WAG shows celebrate the Inuit North and the Rockies

It’s January in Winnipeg. You can fight it, or you can have some fun with it. Two cool new shows at the Winnipeg Art Gallery explore the pull of the north.

Winnipeg Art Gallery presents Looking Up and The End—Rocky Mountains

Paul Robles: Untitled (Homecoming) 2013. Waxed Cut origami paper. (Courtesy of Paul Robles)
It’s January in Winnipeg. You can fight it, or you can have some fun with it. Two cool new shows at the Winnipeg Art Gallery explore the pull of the north. Looking Up is a group exhibition that brings together Winnipeg artists with the Inuit artists who have influenced them. Meanwhile, Icelandic art star Ragnar Kjartansson plays around with the Canadian alpine winter in The End—Rocky Mountains, a catchy music and video installation.
Simon Hughes: Fractured Monochrome #4 2011. Oil on birch plywood panel. (Collection of the Winnipeg Art Gallery)

Winnipeg is known for its hot contemporary art scene. We also, at the WAG, have the largest public collection of Inuit art in the world, numbering almost 13,000 works. According to curator Paul Butler, that’s not a coincidence. In Looking Up, Butler starts with eight local artists who have acknowledged a northern influence in their art. Each was asked to create new work in response to work by Inuit artists and to choose pieces from the WAG vaults to exhibit alongside their own.  

The results are intriguing. This is not a demonstration of how “exotic” art has affected the current scene, but a look at an equal exchange between two groups with different histories but a lot of shared ground. In works by both Winnipeg and northern artists, you can see an interest in landscape and the environment, innovative ways of working with abstracted forms, and flashes of quirky comedy.
Aganetha Dyck: Shrunken Crochet, 2013. (William Eakin)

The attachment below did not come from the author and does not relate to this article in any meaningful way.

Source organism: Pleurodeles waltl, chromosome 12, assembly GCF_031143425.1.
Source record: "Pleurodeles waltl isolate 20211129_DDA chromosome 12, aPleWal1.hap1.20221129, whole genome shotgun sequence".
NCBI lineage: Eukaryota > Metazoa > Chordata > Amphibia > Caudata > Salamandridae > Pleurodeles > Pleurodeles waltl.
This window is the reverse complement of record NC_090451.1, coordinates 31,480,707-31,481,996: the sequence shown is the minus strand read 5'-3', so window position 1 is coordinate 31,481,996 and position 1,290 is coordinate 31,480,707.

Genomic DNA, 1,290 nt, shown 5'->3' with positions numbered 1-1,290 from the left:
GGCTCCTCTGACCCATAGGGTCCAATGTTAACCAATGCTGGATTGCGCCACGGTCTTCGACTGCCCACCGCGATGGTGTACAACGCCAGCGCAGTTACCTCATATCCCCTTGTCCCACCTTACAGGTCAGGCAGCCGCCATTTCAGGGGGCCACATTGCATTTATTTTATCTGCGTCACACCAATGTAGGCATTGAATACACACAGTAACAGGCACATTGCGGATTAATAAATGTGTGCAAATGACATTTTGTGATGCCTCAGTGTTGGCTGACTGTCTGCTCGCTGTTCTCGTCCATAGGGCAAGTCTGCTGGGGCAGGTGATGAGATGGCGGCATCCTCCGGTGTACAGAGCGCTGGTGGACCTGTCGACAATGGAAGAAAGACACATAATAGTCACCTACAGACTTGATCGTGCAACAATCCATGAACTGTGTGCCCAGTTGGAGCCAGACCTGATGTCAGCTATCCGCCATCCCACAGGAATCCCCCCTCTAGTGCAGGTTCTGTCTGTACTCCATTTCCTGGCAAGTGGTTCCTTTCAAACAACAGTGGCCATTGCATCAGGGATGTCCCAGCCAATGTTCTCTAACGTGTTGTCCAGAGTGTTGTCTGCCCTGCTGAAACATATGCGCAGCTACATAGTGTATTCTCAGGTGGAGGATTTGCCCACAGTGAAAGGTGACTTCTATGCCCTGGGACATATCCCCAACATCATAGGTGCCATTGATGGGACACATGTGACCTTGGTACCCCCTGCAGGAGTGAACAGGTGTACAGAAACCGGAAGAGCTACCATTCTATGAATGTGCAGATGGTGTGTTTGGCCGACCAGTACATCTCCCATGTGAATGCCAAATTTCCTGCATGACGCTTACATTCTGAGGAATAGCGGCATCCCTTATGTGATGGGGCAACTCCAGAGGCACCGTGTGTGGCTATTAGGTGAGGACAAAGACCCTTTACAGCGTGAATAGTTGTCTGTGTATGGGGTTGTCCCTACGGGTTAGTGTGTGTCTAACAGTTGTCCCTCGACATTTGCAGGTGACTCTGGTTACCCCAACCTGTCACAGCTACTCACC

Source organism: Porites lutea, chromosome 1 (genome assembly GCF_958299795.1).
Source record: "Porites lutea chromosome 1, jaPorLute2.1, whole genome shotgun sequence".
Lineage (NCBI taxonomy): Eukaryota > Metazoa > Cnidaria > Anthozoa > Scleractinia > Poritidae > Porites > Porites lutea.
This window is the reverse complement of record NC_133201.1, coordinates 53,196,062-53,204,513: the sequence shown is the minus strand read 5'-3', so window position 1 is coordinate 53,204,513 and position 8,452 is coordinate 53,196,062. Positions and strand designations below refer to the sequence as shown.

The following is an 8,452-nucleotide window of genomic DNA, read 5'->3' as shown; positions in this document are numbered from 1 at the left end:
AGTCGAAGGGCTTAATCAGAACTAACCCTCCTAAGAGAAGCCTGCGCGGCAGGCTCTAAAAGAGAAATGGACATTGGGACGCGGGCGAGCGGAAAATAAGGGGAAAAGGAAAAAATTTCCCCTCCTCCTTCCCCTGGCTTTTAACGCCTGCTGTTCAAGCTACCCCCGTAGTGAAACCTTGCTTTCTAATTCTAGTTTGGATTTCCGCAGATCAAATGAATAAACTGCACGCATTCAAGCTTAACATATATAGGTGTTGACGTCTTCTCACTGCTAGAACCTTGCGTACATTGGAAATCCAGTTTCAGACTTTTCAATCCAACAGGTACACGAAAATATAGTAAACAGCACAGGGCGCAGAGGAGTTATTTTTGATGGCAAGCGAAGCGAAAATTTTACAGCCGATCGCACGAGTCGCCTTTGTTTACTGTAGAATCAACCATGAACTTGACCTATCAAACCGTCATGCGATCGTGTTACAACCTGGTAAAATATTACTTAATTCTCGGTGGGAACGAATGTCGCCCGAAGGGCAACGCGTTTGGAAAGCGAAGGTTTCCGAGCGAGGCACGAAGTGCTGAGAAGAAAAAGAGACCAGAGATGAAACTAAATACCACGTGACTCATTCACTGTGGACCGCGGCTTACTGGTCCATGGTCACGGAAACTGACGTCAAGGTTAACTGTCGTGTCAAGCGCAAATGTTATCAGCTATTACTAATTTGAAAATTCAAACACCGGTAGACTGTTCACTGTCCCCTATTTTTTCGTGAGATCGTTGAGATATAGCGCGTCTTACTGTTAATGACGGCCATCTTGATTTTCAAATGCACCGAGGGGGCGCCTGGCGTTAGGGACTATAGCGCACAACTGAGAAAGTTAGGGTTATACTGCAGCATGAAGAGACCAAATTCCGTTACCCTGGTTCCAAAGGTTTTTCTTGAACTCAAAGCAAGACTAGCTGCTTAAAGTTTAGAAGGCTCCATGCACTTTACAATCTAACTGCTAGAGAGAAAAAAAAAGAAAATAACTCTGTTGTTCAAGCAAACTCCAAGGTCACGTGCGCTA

There are stand-out works here from Aganetha Dyck, Simon Hughes, Jeanette Johns, Paul Robles, Michael Dumontier and more. And the works they have picked from the Inuit collection are just as strong. From the matter-of-fact magic realism of Pudlo Pudlat, to the humour of Nancy Pukingrnak Aupaluktuq, to the pared-down purity of Andy Miki, the northern works show how dynamic, diverse and contemporary Inuit art is. Several Winnipeg artists cite the influence of Luke Anguhadluq, for example, who was born in 1895 and lived most of his life on the land, but whose raw, minimalist work feels absolutely modern.


Meanwhile, in another cultural exchange, RagnarKjartansson gets in touch with his inner frontiersman amid the spectacular mountainscapes of Banff, Alberta. Kjartansson is big in his native Iceland and becoming increasingly well-known worldwide. A recent Vanity Fair profile suggests that his popularity comes from the way he has brought pleasure back into performance art.

It wouldn’t be a bad way to spend a long winter’s night.- Alison Gillmor

That’s certainly true in this easygoing, incredibly likeable work, which features a five-track audio loop and a five-channel video projected onto five big screens. Kjartansson and collaborator Davíð Þór Jónsson play a rambling alt-country song, which builds and recedes in waves over 30 minutes. The two men play different instruments on different screens, so basically they’re jamming with themselves.

From a video of The End, 2009, by Ragnar Kjartansson (Ragnar Kjartansson)
​Kjartansson is fooling around with mountain-man clichés, from the Nordic-sublime scenery to the men’s raccoon caps and cowboy boots and the nearby whiskey bottle. But there are also comic incongruities—a grand piano out in the middle of a frozen lake, an electric guitar and amp near a cliff.  

It’s a simple set-up, but it becomes increasingly irresistible as it unfolds. I started watching everything very carefully, but by the end I was lying on my back and just going with it.  

Looking Up and The End—Rocky Mountains both have a free public opening on Friday, January 17th , and it wouldn’t be a bad way to spend a long winter’s night.